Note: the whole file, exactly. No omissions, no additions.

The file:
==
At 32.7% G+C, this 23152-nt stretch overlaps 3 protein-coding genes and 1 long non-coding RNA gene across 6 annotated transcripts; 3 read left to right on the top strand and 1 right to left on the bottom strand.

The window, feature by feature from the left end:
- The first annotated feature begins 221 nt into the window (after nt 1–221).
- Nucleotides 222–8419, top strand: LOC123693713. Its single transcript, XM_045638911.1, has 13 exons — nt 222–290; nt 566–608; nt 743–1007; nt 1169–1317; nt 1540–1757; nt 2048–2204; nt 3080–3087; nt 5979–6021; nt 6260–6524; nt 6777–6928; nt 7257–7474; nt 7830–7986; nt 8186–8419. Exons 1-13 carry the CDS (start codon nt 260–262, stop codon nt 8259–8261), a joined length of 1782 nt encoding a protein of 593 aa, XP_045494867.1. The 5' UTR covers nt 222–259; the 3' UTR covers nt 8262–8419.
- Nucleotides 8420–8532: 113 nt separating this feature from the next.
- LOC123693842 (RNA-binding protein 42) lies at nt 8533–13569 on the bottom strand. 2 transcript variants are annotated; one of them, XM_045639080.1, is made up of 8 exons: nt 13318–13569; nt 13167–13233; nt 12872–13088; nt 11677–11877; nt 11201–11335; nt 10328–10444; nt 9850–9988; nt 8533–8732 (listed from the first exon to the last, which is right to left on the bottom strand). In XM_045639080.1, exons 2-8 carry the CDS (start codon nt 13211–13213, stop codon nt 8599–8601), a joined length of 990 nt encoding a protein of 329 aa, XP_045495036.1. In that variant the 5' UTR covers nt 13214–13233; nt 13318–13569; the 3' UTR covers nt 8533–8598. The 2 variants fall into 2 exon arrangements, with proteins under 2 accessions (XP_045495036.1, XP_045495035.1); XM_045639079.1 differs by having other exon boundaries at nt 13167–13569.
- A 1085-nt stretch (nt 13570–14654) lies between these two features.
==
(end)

At 32.7% G+C, this 23152-nt stretch overlaps 3 protein-coding genes and 1 long non-coding RNA gene across 6 annotated transcripts; 3 read left to right on the top strand and 1 right to left on the bottom strand.

The window, feature by feature from the left end:
- The first annotated feature begins 221 nt into the window (after nt 1–221).
- Nucleotides 222–8419, top strand: LOC123693713. Its single transcript, XM_045638911.1, has 13 exons — nt 222–290; nt 566–608; nt 743–1007; nt 1169–1317; nt 1540–1757; nt 2048–2204; nt 3080–3087; nt 5979–6021; nt 6260–6524; nt 6777–6928; nt 7257–7474; nt 7830–7986; nt 8186–8419. Exons 1-13 carry the CDS (start codon nt 260–262, stop codon nt 8259–8261), a joined length of 1782 nt encoding a protein of 593 aa, XP_045494867.1. The 5' UTR covers nt 222–259; the 3' UTR covers nt 8262–8419.
- Nucleotides 8420–8532: 113 nt separating this feature from the next.
- LOC123693842 (RNA-binding protein 42) lies at nt 8533–13569 on the bottom strand. 2 transcript variants are annotated; one of them, XM_045639080.1, is made up of 8 exons: nt 13318–13569; nt 13167–13233; nt 12872–13088; nt 11677–11877; nt 11201–11335; nt 10328–10444; nt 9850–9988; nt 8533–8732 (listed from the first exon to the last, which is right to left on the bottom strand). In XM_045639080.1, exons 2-8 carry the CDS (start codon nt 13211–13213, stop codon nt 8599–8601), a joined length of 990 nt encoding a protein of 329 aa, XP_045495036.1. In that variant the 5' UTR covers nt 13214–13233; nt 13318–13569; the 3' UTR covers nt 8533–8598. The 2 variants fall into 2 exon arrangements, with proteins under 2 accessions (XP_045495036.1, XP_045495035.1); XM_045639079.1 differs by having other exon boundaries at nt 13167–13569.
- A 1085-nt stretch (nt 13570–14654) lies between these two features.